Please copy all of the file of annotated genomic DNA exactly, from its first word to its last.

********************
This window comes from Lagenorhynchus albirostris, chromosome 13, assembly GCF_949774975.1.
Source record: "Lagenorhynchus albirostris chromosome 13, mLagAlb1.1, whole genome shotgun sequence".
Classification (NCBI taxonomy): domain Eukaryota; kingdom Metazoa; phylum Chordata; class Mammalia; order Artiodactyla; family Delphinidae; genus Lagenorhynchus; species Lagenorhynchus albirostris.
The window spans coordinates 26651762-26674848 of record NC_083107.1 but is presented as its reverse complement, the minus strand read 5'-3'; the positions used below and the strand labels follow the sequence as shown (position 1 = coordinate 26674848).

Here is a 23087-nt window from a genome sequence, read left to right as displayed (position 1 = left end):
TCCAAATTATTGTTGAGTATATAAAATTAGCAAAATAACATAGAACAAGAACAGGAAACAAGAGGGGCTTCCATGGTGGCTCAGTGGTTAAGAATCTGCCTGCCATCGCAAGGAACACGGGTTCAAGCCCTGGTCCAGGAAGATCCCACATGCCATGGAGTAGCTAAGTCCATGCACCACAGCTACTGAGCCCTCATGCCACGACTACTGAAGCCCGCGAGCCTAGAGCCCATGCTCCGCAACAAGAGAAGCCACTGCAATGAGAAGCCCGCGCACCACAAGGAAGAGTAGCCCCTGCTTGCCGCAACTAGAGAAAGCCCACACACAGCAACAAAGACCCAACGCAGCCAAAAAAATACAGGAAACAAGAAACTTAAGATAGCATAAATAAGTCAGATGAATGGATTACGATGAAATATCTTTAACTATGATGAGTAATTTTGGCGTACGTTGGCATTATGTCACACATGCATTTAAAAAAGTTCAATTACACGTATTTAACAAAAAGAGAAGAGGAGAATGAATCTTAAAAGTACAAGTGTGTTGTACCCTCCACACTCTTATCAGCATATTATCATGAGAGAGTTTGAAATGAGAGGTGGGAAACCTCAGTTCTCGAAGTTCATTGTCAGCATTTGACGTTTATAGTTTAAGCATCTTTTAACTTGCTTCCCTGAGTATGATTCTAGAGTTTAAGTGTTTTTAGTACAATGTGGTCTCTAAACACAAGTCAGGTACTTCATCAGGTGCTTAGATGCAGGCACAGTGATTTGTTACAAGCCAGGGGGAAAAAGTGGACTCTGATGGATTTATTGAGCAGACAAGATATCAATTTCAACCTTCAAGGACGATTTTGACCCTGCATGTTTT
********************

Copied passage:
This window comes from Lagenorhynchus albirostris, chromosome 13, assembly GCF_949774975.1.
Source record: "Lagenorhynchus albirostris chromosome 13, mLagAlb1.1, whole genome shotgun sequence".
Classification (NCBI taxonomy): domain Eukaryota; kingdom Metazoa; phylum Chordata; class Mammalia; order Artiodactyla; family Delphinidae; genus Lagenorhynchus; species Lagenorhynchus albirostris.
The window spans coordinates 26651762-26674848 of record NC_083107.1 but is presented as its reverse complement, the minus strand read 5'-3'; the positions used below and the strand labels follow the sequence as shown (position 1 = coordinate 26674848).

Here is a 23087-nt window from a genome sequence, read left to right as displayed (position 1 = left end):
TCCAAATTATTGTTGAGTATATAAAATTAGCAAAATAACATAGAACAAGAACAGGAAACAAGAGGGGCTTCCATGGTGGCTCAGTGGTTAAGAATCTGCCTGCCATCGCAAGGAACACGGGTTCAAGCCCTGGTCCAGGAAGATCCCACATGCCATGGAGTAGCTAAGTCCATGCACCACAGCTACTGAGCCCTCATGCCACGACTACTGAAGCCCGCGAGCCTAGAGCCCATGCTCCGCAACAAGAGAAGCCACTGCAATGAGAAGCCCGCGCACCACAAGGAAGAGTAGCCCCTGCTTGCCGCAACTAGAGAAAGCCCACACACAGCAACAAAGACCCAACGCAGCCAAAAAAATACAGGAAACAAGAAACTTAAGATAGCATAAATAAGTCAGATGAATGGATTACGATGAAATATCTTTAACTATGATGAGTAATTTTGGCGTACGTTGGCATTATGTCACACATGCATTTAAAAAAGTTCAATTACACGTATTTAACAAAAAGAGAAGAGGAGAATGAATCTTAAAAGTACAAGTGTGTTGTACCCTCCACACTCTTATCAGCATATTATCATGAGAGAGTTTGAAATGAGAGGTGGGAAACCTCAGTTCTCGAAGTTCATTGTCAGCATTTGACGTTTATAGTTTAAGCATCTTTTAACTTGCTTCCCTGAGTATGATTCTAGAGTTTAAGTGTTTTTAGTACAATGTGGTCTCTAAACACAAGTCAGGTACTTCATCAGGTGCTTAGATGCAGGCACAGTGATTTGTTACAAGCCAGGGGGAAAAAGTGGACTCTGATGGATTTATTGAGCAGACAAGATATCAATTTCAACCTTCAAGGACGATTTTGACCCTGCATGTTTT